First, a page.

(13) Thereafter the Investiagating Officer reached the spot and took into possession various articles from there. He also prepared the inquest report and sent the dead body for examination. The post-mortem examination was performed by Dr 'Bishnu Kumar on 6.11.75 at 2.10 P.M. The following injuries were found on the deadbody:-

1.Incised wound 0 3x0.1 cm on the top of head in mid line in mid partietal region x partial scalp thickness deep.

2.Incised wound 1.0 cm in the left outer partietal region 6.5 cm above left ear x partial scalp thickness deep.

3.Abrasion 0.3x0.2 cm just above right eye brow middle rigion,

4.Abrasion 0.2x 0.2 cm on the inner and on left eye brow.

5.Abrasion 2.05 cm over right cheek bone prominence.

6.Multiple small abrasions-scartches as if caused by nails on the right side of neck and anterior lateral surface in 5x4 cm area and a few of them are crescentic in shape.

7.Multiple small abrasions scartches as if caused by nails on the left enterior lateral surface of neck in 6x4 cm area and two of these showed very distinct crescentic shape.

8.Abrasion 2x0.5 cm on the back and upper part of right shoulder joint region.

9.Abrasions 0.3 x 0.2 cm on the inner side on left elbow region.

10.Abrasion 1.3 x 1.00 cm in the outer upper part of left shoulder joint region.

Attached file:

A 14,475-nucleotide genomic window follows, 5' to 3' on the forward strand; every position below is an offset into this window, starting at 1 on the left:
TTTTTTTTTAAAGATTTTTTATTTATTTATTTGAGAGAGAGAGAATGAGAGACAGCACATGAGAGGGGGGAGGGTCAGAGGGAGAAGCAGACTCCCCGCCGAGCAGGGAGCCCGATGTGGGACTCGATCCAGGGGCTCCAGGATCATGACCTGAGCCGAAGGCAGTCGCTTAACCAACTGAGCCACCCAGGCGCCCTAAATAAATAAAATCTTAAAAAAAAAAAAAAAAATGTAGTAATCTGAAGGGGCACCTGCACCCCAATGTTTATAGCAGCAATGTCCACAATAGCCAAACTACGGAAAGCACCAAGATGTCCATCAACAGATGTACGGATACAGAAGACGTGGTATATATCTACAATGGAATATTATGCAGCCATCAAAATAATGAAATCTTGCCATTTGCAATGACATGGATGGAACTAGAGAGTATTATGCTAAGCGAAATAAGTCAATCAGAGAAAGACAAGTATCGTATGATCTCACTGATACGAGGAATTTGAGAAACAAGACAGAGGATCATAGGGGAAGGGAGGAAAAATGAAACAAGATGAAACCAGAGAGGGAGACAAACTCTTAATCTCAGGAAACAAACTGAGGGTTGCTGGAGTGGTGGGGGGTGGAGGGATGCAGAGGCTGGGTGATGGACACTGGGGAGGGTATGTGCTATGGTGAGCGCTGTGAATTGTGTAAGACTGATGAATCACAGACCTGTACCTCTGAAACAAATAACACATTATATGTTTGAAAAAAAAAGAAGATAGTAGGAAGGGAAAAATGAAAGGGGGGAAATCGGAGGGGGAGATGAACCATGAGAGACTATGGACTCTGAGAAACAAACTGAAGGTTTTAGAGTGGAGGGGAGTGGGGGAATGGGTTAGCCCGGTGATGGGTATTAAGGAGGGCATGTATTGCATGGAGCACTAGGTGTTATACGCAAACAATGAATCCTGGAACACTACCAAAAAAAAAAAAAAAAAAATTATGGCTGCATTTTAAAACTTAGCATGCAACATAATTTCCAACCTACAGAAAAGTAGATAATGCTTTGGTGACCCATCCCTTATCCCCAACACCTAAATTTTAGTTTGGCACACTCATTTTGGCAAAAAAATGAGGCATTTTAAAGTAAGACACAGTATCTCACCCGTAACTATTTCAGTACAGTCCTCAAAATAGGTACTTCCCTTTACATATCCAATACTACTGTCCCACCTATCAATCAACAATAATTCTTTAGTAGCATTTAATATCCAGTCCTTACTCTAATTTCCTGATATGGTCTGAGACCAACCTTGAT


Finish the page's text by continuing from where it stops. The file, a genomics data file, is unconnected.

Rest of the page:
11.Incised punctured wound 3. lx 1.5 cm somewhat transverse on the left side front of chest with outer end being in the left anterior axillary line and 8 cm below anterior axillary fold in fourth inter costal space and chest cavity deep. It was directed medially, upwards and backwards slightly.

12.Linear abrasion as if caused by a pointed object, transverse 4 x 0.2 cm just below left nipple 2 cm from it.

13.Superficial incised wound 0.7x0.3 cm on the left side front of chest 2 cm above and inside left nipple.

14.Linear abrasion as if caused by a pointed object 8 x O.I cm transversly oblique on the right side front of chest over 4th and 5th nibs region below nipple.

Injuries Nos. 3,4,5,8,9, and 10 were stated to have been caused by some blunt object or surface; injuries Nos. 6 and 7 had been caused by hands, while the rest by sharp single edged weapon. Injury No. 11 was held to be sufficient to cause death in the ordinary course of nature. It was further opined by the Doctor that injuries Nos. 1,2,11,12,13 and 14 could be caused by knife Ex. p. 6 and that these injuries excepting injury No. 14 could also be caused by 'chura' Ex P4.